An audit of a federal grant given to Baltimore for a youth mentoring program found that the funds were poorly managed and officials did not document how all of the $900,000 was spent.

The program, called Baltimore Rising, improperly hired and paid 30 workers without giving them contracts, failed to bring contracts to the Board of Estimates for approval, reported inconsistent data to the federal government and did not properly document expenses, according to the audit, which will be released Wednesday.


"Due to the significant deficiencies related to operating this program, we do not have reasonable assurance that the financial reports were free of material misstatement," according to the audit. Officials in Mayor Sheila Dixon's administration concurred with many of the findings and said they've taken steps to correct the problems. They pointed out that the audit covered a period from July 2004 to December 2007, and Dixon was in office only during the final year.

"None of this was on our watch," said Deputy Mayor Salima S. Marriott. "There was nothing in this audit that was administrated during the Dixon administration."


Marriott's staff noticed financial inconsistencies when reapplying for the grant. They filed a complaint with the city's inspector general's office, which turned the matter over to the city's independent auditors.

"The structural management was not handled the way it should have been," said Janie S. McCullough, an assistant deputy mayor for community and human development who first raised concerns about the program.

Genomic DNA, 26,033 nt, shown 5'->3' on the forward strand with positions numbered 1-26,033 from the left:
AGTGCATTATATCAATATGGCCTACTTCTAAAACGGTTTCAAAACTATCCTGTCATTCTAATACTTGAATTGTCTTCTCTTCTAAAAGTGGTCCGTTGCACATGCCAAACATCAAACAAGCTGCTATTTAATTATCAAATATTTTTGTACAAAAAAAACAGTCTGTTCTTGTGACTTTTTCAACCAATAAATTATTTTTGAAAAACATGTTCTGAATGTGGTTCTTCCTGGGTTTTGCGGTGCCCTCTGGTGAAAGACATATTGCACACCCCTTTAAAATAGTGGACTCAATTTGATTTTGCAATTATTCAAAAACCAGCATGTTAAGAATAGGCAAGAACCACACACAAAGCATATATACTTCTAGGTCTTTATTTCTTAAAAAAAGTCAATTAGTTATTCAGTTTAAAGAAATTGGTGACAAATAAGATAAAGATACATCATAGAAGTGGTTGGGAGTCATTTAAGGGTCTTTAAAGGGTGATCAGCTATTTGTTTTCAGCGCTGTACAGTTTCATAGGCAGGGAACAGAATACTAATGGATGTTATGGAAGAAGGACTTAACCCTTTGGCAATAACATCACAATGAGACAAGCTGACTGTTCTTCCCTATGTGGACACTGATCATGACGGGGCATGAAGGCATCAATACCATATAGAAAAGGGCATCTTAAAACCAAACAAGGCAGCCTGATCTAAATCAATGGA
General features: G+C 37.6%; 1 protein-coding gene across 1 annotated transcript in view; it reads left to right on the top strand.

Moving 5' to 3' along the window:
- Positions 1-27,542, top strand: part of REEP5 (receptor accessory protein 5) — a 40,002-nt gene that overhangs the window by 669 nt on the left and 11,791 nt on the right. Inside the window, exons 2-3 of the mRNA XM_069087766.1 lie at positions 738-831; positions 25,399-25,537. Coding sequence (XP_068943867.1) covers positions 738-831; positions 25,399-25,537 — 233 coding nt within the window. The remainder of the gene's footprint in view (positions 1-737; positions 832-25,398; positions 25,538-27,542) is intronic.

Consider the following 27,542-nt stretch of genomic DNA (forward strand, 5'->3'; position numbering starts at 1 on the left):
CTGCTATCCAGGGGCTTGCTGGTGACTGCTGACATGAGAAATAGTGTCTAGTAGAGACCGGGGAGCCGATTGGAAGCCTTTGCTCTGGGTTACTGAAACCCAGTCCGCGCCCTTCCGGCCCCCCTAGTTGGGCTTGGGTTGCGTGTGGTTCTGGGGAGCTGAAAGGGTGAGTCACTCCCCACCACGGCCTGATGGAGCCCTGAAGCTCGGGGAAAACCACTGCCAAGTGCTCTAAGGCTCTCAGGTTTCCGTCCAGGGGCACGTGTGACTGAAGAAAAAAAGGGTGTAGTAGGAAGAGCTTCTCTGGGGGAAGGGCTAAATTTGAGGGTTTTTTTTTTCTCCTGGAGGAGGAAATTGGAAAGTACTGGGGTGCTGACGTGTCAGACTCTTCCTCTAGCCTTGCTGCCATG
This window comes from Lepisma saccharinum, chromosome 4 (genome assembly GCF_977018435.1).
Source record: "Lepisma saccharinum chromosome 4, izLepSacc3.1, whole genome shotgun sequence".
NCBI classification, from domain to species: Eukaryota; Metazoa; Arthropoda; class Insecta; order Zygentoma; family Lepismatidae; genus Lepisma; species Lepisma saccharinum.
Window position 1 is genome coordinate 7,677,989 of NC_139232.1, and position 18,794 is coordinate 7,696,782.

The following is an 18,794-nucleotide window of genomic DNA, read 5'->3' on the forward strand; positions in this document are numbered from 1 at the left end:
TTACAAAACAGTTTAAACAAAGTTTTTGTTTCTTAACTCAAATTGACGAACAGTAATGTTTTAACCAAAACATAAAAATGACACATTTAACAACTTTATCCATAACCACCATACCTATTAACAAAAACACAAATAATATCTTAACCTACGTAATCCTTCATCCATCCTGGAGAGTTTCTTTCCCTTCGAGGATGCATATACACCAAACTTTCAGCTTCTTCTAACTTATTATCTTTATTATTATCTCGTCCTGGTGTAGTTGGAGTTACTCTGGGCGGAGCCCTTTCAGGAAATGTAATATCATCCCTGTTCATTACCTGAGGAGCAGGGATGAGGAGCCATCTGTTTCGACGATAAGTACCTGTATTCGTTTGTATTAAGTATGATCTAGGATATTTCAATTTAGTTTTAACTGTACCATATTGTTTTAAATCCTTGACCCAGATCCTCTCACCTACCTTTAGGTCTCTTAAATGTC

But she believes funds were spent properly, providing job shadowing, family skills training, mentoring for children of imprisoned parents and support to former prisoners.

The U.S. Department of Health and Human Services awarded the grant to the city in 2004, giving it $300,000 a year for three years.

Kenneth Wolfe, a spokesman for the DHHS, said the agency would not comment until it has reviewed the audit.

In the first two years of the program, managers told the federal government that they spent $35,400 more than they actually spent, auditors found. In the final year, they reported $66,000 less than they actually spent, auditors said.

Responding to that finding, Lorrie R. Davis, executive director of Baltimore Rising, said different city and federal reporting time periods might explain the discrepancies.

The audit also found that 30 "consultants" were hired without contracts between 2004 and 2007 for a total of $248,000.


Davis acknowledged in a written response that contracts were not "handled in accordance with the City's Administrative Manual," but said the program was "honoring the relationships that were already established" when Martin O'Malley was mayor.

Lawrence Jamaal Moses, who was director of the Mayor's Office for Children, Youth and Families during the O'Malley administration, disputed the audit's charge that consultants were paid without contracts.

"It is virtually impossible to spend that kind of money without a contract, as painstaking as that process is," Moses said.

The audit found that Baltimore Rising reported to the federal government that it received $20,000 in in-kind matching contributions without supporting documents.

In her written response to the audit, Davis wrote that in July 2007 the program became a "quasi-governmental entity" that was not required to follow all city requirements.

In an interview, Marriott said that Baltimore Rising is converting from a city-run program into a nonprofit, and after that is finalized it will not have to report contracts and other expenditures to the Board of Estimates.